3. Provide structure

The direct and consistent structure of a residential mental health program helps teens take back the control in their lives. It also provides stability as they obtain new emotional coping skills.

However, when teens begin the transition back home after rehab, the shift from a structured schedule to relative freedom and independence can often be shocking. Not to mention, as its common in many cases, coming home can trigger those familiar emotional challenges.

It is critical for parents to provide stability after youth transition home, while at the same time respecting their boundaries. By working with your teen to develop a plan for their ongoing therapy, academic expectations, and responsibilities at home you can help them create a roadmap for success.

4. Be present

Residential programs work in family involvement in their treatment models to repair and maintain the family’s dynamic.

However, There will times where it may be difficult for families to reconnect and build that bond back. Especially when the family has been strained by a teen’s emotional challenges and by the time they were away in a residential treatment.

When building a plan to maintain and provide a structured stable environment, parents should also be mindful of allowing space for teen’s spontaneity.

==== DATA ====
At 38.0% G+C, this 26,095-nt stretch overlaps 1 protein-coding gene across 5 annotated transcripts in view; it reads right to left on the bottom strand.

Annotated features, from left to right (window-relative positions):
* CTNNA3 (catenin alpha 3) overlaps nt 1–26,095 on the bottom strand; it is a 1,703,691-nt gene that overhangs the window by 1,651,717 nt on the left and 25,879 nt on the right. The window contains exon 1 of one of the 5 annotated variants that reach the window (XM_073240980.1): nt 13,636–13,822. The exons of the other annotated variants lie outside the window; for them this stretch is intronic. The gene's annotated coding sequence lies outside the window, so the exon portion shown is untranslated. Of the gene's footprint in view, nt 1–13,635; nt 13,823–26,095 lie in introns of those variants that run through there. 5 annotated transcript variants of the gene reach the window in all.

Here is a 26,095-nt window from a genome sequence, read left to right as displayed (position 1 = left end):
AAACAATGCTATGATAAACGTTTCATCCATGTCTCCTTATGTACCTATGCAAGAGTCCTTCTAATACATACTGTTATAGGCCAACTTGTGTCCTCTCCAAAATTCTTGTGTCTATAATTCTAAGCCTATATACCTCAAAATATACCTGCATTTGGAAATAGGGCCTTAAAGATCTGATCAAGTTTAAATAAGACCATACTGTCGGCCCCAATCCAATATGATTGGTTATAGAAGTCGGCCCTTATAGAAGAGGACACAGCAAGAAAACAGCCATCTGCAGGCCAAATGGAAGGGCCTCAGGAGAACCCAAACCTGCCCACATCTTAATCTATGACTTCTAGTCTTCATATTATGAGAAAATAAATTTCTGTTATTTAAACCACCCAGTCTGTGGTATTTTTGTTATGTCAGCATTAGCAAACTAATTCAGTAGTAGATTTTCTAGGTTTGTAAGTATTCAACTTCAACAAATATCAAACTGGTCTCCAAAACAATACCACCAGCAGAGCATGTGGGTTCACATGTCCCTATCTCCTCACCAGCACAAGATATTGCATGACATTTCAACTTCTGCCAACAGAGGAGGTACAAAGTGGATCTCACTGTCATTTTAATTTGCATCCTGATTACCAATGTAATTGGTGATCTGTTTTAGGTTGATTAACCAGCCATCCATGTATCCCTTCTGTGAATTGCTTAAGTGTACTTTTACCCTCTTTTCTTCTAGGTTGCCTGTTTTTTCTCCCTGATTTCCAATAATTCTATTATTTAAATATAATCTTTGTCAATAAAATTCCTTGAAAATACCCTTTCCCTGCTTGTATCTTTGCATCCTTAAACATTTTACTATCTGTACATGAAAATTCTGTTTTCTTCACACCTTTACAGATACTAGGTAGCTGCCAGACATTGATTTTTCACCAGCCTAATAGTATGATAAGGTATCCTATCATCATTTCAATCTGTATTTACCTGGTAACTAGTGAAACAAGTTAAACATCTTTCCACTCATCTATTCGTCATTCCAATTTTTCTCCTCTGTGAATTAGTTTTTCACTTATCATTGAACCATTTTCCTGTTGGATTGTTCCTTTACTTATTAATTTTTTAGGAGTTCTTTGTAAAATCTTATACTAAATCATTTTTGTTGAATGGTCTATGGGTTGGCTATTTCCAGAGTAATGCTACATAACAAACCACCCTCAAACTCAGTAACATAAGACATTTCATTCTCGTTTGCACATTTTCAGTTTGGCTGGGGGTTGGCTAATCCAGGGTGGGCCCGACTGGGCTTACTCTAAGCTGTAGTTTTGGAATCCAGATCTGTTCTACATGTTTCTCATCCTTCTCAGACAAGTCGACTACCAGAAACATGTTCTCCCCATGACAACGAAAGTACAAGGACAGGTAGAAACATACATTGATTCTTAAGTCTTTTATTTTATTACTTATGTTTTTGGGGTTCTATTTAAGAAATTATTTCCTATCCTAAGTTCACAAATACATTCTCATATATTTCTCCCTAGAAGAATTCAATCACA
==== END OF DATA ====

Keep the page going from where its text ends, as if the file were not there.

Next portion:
Parents have a broad variety of options after their teen is transitioning home to show support and dedication to their recovery. Simple things such as randomly sending a text message, take an outdoor adventure, or simply sitting down to talk, or watch TV together can help your teen feel loved and noticed while contributing to a sense of normal life.

5. Prepare for minor setbacks

During the transition back to your teen’s daily routines after a residential treatment facility, they may begin to struggle to avoid relapse and/or familiar emotional triggers.

The stress of these changing environments may cause teens to return to harmful behaviors. Therefore, parents must be prepared to help teens adjust, with understanding and support.

Do your best not to be discouraged, and understand that minor setbacks are not an indication that treatment was ineffective. Instead, these setbacks are a normal part of the transition process as teens learn to manage their mental health more independently.

6. Establish trust and respect

In order for parents to contribute as an active role in their teen’s mental health, they must first have their teen’s respect. This way they can learn about what is going on in their teen’s life without prying or violating their personal privacy.

One of the best ways to earn your teens trust is to establish mutual respect. Once a teen has learned skills to manage their mental health independently, parents can continue to support their growing process by listening to and valuing their opinions.

Involve teens in family decisions and communicate openly and respectfully. Parents need to make it clear that they care about their teen’s views and opinions and trust their judgment.

Finally, a teen’s return home after residential treatment is an exciting yet challenging time. Knowing what to expect and being prepared with resources and a plan can help smooth the transition for the whole family.